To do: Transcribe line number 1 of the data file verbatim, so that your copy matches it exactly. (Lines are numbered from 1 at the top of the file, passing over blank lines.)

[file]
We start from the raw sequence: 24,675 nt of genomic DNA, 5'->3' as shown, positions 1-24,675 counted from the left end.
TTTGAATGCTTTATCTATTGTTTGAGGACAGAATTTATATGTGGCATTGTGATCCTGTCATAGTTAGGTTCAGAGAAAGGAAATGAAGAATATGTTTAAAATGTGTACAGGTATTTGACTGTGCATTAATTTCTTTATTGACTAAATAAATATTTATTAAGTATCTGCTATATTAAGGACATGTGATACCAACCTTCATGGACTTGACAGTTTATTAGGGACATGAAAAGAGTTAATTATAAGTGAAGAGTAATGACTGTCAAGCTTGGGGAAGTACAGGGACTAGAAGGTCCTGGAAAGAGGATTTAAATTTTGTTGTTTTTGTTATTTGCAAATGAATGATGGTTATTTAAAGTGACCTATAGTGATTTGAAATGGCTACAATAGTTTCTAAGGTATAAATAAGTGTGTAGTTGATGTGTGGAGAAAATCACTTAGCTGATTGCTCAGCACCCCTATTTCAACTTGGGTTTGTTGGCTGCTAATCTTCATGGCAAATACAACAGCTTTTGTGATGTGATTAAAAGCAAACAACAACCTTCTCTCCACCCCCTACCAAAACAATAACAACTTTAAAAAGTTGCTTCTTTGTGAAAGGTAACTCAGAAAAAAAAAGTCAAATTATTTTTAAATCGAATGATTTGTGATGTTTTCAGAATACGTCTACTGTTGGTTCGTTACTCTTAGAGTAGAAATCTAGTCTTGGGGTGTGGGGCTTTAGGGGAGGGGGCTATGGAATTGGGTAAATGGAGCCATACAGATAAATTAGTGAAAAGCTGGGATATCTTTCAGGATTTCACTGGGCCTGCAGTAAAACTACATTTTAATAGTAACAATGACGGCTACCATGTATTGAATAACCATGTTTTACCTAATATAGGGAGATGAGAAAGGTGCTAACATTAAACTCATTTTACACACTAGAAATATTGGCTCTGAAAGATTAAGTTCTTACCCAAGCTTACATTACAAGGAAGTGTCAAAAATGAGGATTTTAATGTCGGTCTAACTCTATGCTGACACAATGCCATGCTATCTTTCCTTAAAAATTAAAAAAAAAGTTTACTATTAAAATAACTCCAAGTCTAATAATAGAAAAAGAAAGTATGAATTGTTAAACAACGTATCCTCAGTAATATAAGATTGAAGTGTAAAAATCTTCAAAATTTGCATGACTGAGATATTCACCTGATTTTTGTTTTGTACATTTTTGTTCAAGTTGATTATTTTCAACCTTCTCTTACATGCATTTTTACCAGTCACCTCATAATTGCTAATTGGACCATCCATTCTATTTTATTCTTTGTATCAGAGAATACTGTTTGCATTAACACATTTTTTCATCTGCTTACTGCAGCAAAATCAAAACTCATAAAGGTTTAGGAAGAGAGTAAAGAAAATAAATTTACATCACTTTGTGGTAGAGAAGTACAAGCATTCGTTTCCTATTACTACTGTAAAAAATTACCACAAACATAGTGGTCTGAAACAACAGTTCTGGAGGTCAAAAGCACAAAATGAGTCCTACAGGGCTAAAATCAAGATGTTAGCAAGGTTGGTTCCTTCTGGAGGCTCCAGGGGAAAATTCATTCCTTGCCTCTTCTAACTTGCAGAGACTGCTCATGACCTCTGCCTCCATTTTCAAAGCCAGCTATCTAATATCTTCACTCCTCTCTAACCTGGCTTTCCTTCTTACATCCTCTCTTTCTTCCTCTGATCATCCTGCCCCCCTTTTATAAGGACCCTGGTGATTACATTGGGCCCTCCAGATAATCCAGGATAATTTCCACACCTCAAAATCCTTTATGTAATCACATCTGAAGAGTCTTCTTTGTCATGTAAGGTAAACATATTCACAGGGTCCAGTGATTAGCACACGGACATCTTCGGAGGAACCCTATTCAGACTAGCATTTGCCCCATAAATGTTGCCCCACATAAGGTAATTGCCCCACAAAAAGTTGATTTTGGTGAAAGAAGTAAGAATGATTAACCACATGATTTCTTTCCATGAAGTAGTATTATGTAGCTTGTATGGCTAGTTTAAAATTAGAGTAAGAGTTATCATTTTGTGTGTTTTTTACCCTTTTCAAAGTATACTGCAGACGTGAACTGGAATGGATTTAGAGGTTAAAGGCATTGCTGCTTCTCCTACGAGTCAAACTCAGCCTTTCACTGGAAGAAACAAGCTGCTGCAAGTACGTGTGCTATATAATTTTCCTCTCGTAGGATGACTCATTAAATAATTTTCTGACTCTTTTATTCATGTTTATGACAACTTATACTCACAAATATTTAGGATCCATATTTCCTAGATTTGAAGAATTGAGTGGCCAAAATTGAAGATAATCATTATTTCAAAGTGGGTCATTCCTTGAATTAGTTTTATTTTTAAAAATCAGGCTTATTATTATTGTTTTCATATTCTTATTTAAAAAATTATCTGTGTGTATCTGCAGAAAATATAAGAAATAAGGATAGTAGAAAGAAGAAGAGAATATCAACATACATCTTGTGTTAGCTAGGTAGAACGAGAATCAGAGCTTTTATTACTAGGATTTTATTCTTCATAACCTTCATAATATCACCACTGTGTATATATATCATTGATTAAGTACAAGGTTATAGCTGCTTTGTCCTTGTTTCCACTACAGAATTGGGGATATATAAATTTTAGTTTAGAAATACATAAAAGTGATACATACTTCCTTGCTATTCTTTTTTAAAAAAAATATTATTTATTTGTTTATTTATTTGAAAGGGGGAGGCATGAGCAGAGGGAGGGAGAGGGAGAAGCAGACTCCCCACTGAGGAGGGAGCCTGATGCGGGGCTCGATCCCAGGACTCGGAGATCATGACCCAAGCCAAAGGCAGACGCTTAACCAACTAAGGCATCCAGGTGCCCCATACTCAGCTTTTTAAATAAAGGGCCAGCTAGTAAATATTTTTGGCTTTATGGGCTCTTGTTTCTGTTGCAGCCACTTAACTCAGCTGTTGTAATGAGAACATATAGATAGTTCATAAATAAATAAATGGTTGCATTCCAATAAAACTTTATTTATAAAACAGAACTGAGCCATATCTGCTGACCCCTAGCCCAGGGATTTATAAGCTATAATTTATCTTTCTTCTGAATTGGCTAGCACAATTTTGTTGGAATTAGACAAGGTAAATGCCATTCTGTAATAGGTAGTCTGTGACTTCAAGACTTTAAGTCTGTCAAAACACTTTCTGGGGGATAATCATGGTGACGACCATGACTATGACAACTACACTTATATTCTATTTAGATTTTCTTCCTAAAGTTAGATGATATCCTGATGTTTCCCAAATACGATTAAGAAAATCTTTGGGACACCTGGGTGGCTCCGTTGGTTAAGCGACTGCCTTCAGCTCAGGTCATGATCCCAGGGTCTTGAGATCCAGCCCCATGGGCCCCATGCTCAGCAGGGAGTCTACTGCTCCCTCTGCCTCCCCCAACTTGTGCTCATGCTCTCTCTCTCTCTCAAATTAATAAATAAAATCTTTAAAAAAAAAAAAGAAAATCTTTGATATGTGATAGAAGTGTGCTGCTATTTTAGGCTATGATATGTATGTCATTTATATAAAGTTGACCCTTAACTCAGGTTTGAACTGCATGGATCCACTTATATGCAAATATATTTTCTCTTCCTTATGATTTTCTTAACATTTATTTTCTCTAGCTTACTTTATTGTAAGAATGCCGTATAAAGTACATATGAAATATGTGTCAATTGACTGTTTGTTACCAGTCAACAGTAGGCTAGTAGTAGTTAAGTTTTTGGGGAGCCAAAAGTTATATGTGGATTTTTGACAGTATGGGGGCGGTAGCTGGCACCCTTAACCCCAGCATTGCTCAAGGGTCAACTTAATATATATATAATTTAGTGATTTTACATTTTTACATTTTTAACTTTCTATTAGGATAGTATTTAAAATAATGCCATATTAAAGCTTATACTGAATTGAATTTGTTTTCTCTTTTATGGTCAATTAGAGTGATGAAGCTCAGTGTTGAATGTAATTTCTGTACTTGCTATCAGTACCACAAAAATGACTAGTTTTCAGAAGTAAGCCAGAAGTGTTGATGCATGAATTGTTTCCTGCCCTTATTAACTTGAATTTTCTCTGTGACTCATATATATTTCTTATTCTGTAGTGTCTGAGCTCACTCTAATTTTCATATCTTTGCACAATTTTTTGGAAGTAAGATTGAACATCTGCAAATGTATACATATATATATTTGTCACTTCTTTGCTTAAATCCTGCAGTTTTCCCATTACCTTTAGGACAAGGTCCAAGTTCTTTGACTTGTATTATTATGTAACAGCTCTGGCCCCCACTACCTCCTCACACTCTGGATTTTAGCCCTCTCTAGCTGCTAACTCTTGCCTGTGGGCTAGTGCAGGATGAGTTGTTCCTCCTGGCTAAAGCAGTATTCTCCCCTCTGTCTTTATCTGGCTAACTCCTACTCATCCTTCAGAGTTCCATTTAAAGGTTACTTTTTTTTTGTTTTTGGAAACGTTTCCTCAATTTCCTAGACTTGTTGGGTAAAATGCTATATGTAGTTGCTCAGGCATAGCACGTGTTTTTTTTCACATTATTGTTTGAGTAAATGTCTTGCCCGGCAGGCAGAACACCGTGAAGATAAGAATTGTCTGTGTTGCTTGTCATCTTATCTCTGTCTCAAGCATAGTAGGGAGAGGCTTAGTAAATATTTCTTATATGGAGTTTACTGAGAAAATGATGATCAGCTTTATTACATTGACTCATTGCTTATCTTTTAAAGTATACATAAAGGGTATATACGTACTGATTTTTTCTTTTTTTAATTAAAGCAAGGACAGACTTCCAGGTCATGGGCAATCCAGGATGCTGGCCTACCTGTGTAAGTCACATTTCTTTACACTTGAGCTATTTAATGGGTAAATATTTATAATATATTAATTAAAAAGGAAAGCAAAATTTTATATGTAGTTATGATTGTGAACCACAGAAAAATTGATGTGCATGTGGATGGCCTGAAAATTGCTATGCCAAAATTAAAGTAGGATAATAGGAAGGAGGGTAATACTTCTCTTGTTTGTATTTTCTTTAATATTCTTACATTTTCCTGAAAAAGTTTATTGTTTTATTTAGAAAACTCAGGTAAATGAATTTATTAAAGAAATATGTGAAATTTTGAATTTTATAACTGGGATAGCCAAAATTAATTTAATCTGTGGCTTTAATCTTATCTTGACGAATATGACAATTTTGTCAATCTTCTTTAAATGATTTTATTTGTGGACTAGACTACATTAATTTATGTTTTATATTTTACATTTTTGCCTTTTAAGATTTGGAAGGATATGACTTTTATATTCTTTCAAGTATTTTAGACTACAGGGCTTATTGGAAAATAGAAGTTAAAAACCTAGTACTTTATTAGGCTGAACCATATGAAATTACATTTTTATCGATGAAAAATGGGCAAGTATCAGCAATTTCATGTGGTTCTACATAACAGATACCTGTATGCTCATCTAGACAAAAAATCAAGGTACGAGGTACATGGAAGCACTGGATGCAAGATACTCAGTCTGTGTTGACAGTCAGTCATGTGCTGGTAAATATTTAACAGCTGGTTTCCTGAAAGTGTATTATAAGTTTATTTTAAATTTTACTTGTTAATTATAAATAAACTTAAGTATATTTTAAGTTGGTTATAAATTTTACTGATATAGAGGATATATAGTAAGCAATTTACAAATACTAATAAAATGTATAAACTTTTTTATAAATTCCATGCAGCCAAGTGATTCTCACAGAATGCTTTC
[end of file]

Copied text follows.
We start from the raw sequence: 24,675 nt of genomic DNA, 5'->3' as shown, positions 1-24,675 counted from the left end.